Madonna Ciccone is a graduate of University of Michigan where she studied Dance. After graduation in 1978, she moved to New York City where a terrible thing happened – she was raped. This is a life changing experience that is hard to recover from. However, Madonna released her first album in 1981 – “Everybody.” It was a huge hit in dance clubs and Madonna became known as the Queen of the Dance Club.
With her new-found fame she was interviewed by a magazine who, jokingly, asked what she wanted to do when she grew up. She responded that she wanted to be the most recognized artist in the world. In late 1983 Madonna released “Holiday” which was her first big hit. However, she received some criticism for switching genre because this was a pop song – not a dance club beat. Nonetheless, it rocketed to #1 where it remained there for some time.
Next, Madonna appeared in a movie – “A Certain Sacrifice” – which was a huge flop. Madonna was heavily criticized because she was supposed to be a singer – not an actress. 1986 to 1990 was a golden era for Madonna as she produced six albums and had seven #1 hits. However, in the early 1990s she also released a risqué photographic booked entitled “Sex” – obviously, this was widely criticized. Next, Madonna appeared in Evita – a musical that involved a lot of classical singing and ballads. She was, again, criticized for changing genres.
However, Madonna’s vision was to be the most recognized artist in the world. She didn’t say she wanted to be the most recognized musician in the world. She didn’t say she wanted to be the best artist in the world. I didn’t need to tell you her last name for you to realize it was Madonna the artist. I would say that she achieved her vision.
What about dentists? How good are we at thinking about the bigger picture and how effectively do we stay true to our vision? Dentists tend to be very detail oriented and this may be in conflict with the bigger picture task of our profession – to eradicate oral disease and eradicate the need for dentists.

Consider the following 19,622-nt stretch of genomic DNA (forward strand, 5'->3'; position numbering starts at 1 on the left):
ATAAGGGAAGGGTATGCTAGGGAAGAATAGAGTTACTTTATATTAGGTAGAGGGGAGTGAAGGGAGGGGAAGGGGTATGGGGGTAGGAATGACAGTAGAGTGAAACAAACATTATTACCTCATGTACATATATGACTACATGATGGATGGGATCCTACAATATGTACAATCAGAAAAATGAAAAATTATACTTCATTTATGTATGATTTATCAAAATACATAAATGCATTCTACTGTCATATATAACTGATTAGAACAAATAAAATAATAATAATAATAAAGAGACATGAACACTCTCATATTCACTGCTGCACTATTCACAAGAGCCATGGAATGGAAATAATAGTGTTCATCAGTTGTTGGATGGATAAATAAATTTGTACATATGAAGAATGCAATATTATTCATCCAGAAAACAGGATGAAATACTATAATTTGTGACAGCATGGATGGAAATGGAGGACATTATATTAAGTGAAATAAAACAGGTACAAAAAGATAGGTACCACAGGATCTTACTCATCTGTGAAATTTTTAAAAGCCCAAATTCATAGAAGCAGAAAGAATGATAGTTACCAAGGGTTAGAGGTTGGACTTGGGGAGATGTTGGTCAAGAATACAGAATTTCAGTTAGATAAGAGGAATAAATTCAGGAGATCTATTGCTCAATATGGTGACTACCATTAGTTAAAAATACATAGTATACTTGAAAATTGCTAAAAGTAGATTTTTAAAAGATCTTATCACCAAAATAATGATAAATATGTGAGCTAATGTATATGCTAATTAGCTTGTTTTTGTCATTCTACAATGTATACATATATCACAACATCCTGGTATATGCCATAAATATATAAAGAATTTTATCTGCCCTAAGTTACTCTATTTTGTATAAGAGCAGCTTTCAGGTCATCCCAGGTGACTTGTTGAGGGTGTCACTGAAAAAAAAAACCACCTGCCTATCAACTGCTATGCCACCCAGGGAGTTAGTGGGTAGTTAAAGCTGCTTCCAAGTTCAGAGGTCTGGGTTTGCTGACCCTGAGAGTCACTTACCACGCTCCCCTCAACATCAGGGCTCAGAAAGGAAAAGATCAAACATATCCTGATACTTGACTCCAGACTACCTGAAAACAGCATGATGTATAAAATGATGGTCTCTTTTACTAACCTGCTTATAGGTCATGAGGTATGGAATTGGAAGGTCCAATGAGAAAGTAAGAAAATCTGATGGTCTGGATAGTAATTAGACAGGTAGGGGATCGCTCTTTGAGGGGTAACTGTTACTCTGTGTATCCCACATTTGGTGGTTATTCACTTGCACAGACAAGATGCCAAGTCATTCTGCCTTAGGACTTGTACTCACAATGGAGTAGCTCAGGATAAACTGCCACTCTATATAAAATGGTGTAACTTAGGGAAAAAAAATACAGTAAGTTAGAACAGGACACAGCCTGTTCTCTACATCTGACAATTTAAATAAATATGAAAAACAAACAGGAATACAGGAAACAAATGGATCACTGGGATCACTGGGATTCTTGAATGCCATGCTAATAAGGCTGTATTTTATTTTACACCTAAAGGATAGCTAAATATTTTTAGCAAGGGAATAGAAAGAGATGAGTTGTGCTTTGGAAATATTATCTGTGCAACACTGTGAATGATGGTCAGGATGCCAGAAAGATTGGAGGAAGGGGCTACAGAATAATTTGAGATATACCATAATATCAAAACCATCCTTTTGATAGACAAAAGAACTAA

When a dentist treats a child who has caries do we think about the bigger picture? We may give dietary counseling to the child and, perhaps, to the parent. But do we give dietary advise to the siblings? Do we find out if there are other children (cousins, adopted children, others) who live in the house who may be subject to the same social determinants of health? Do we, for instance, think about the risk factors the child may face at school like cariogenic food? Do we think about whether the child lives in a fluoridated region? The anti-fluoridation groups are extremely well organized and active – should we advocate with those local governments in support of water fluoridation? When water fluoridation is up for discussion very few dentists attend these debates. What impact would it have if, for example, 3,000 dentists attended such a meeting? Society would learn that our profession truly values prevention. The organized few (anti-fluoride groups) are succeeding against the disorganized many (dental, public health and scientific professions) because we aren’t focused on the bigger picture like Madonna has been.
We control dental disease just enough to keep our profession going. What if we achieved ubiquitous fluoridation, regular check-ups and the pairing of dental insurance with medical insurance? Unfortunately, very little of the profession’s resources are utilized to target these matters and most of the resources (and skills) are targeting disease control. We have forgotten our vision and lost sight of the bigger picture – we need to learn from Madonna!